Eviation test pilot Steven Crane gives a thumbs up as he exits the company’s battery-powered Alice airplane, which flew for the first time Tuesday morning at the Grant County International Airport. The company is working with AeroTEC in Moses Lake to get the aircraft certified for commercial sale.
CHARLES H. FEATHERSTONE/COLUMBIA BASIN HERALD
The Alice aircraft comes in for a landing after its first flight Tuesday morning.
The Eviation Alice as it makes one of two loops over the Grant County International Airport during its very first test flight on Tuesday. The plane will remain on the ground for the next few weeks while engineers with AeroTEC and Eviation analyze data from the flight test.
The battery-powered, all-electric Eviation Alice taxis down the main runway of the Grant County International Airport on Tuesday following its very first test flight, which lasted eight minutes.
Staff Writer | September 27, 2022 4:54 PM
MOSES LAKE — The very first test flight Tuesday morning of Eviation’s battery-powered Alice airplane only lasted about eight minutes. However, the implications for commercial flight could last for decades to come.
“What we’ve done is made aviation history. This is about changing the way we fly,” said Eviation President and CEO Greg Davis as he stood with company test pilot Steven Crane on the ramp behind the main terminal at the Grant County International Airport. “And we are, well. obviously beaming with pride on this beautiful sunny day here at Moses Lake as we've just completed this flight.”
Founded in Tel Aviv in 2015 by Omer Bar-Yohay and Aviv Tzidon, Eviation signed a deal with Seattle-based AeroTEC to test and certify the Alice at the Paris Airshow in 2019 and moved its headquarters to Arlington, Washington, in 2020. The company hopes to eventually produce passenger, cargo and executive transport versions of the all-electric, battery-powered aircraft for short-haul flights of 200 nautical miles (about 230 standard miles) or less.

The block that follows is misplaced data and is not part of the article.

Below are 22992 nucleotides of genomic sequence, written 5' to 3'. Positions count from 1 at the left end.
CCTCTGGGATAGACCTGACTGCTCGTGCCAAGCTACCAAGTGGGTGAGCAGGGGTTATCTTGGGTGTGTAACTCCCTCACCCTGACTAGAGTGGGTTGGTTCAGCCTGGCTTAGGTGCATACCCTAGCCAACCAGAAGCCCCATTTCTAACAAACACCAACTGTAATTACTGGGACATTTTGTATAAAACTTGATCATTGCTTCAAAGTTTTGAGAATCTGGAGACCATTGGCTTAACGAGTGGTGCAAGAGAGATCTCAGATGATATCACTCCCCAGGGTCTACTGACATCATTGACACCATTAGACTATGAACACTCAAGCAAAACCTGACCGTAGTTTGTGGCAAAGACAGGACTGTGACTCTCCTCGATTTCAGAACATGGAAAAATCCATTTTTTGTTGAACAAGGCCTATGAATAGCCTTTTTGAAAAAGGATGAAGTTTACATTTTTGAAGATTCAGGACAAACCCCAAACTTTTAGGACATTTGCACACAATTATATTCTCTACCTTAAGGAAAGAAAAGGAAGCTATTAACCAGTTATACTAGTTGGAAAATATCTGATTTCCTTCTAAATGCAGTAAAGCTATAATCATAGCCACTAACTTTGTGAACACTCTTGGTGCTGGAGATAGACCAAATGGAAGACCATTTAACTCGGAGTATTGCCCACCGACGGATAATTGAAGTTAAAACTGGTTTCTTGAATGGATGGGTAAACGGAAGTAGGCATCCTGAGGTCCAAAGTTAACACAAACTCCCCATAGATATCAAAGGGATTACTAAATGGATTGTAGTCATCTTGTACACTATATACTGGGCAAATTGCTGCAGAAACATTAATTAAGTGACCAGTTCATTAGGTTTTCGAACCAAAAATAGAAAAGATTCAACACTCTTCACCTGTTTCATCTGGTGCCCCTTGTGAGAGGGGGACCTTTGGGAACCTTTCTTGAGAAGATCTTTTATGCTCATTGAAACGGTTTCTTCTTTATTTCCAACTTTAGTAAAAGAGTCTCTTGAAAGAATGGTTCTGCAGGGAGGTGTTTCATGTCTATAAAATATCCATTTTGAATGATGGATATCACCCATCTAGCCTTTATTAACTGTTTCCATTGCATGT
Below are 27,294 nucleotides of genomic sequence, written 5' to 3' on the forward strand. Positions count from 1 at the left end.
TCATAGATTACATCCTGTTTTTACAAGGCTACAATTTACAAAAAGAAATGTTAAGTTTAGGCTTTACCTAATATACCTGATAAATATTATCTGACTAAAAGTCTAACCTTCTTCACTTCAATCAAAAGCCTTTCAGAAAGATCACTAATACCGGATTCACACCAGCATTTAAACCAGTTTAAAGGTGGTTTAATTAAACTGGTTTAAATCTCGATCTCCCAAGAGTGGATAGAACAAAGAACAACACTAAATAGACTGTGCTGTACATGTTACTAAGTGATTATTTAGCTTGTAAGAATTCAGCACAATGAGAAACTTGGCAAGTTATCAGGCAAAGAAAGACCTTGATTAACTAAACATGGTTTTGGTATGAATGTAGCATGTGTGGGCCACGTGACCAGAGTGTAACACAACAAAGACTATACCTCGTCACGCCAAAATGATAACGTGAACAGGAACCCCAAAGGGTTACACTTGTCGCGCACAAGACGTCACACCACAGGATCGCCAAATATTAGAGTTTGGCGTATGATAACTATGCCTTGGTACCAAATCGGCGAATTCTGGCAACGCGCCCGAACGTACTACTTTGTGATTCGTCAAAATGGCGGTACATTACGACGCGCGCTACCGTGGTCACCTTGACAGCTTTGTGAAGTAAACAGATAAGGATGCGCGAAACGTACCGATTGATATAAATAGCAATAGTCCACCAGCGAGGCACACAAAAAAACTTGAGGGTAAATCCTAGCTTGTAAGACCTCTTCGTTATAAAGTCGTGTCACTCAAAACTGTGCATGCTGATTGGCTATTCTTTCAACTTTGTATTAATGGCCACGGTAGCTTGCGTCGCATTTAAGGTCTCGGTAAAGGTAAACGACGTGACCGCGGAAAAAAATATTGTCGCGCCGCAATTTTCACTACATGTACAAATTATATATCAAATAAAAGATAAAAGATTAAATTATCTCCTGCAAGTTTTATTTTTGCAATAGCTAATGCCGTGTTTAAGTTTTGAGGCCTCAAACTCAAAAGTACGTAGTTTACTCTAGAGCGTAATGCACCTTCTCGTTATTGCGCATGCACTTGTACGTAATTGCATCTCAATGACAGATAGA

“We're targeting a 200 nautical mile useful range,” Davis said. “We've studied the market; about half the world's air travel is 500 nautical miles or less, but when you break it down a little bit further than that, about 20% of the North American air travel a little bit more globally, is 250 nautical miles or less.”
Crane said the goal of Tuesday’s short test flight was to see how responsive the aircraft is and gather data to make adjustments for the next flight in several weeks.
“The aircraft is just like we thought it was, very responsive, very quick to the throttles and came on in for a wonderful landing,” he said. “You just take baby steps. One step at a time.
“We've downloaded terabytes of data, we have the telemetry data to review, we're going to figure out what we need to tweak on the aircraft in order to improve its performance and then fly it again,” Crane said.
President and CEO of AeroTEC Lee Human described the test flight as absolutely amazing and another example of why Moses Lake is the place for cutting-edge aviation. The company has been working with Everett-based MagniX, which makes electric aircraft motors, to convert already existing planes like the Cessna Caravan and the 50-seat Dash 7 to hybrid electric versions, and tested an all-electric Cessna Caravan in 2020. The Alice is powered by two MagniX motors.
“This is what sets us apart,” Human said. “Here in Moses Lake, to bring these emerging technologies and show the world this is possible, I'm so proud of the team and so pleased to be part of the program and we look forward to the next steps.”
The next steps will involve significantly more testing, Davis said, something that will keep Eviation in Moses Lake for the foreseeable future.
“Moses Lake is likely to remain in our plans,” he said. “It's actually a really, really great airport to operate at.”
Charles H. Featherstone can be reached at email@example.com.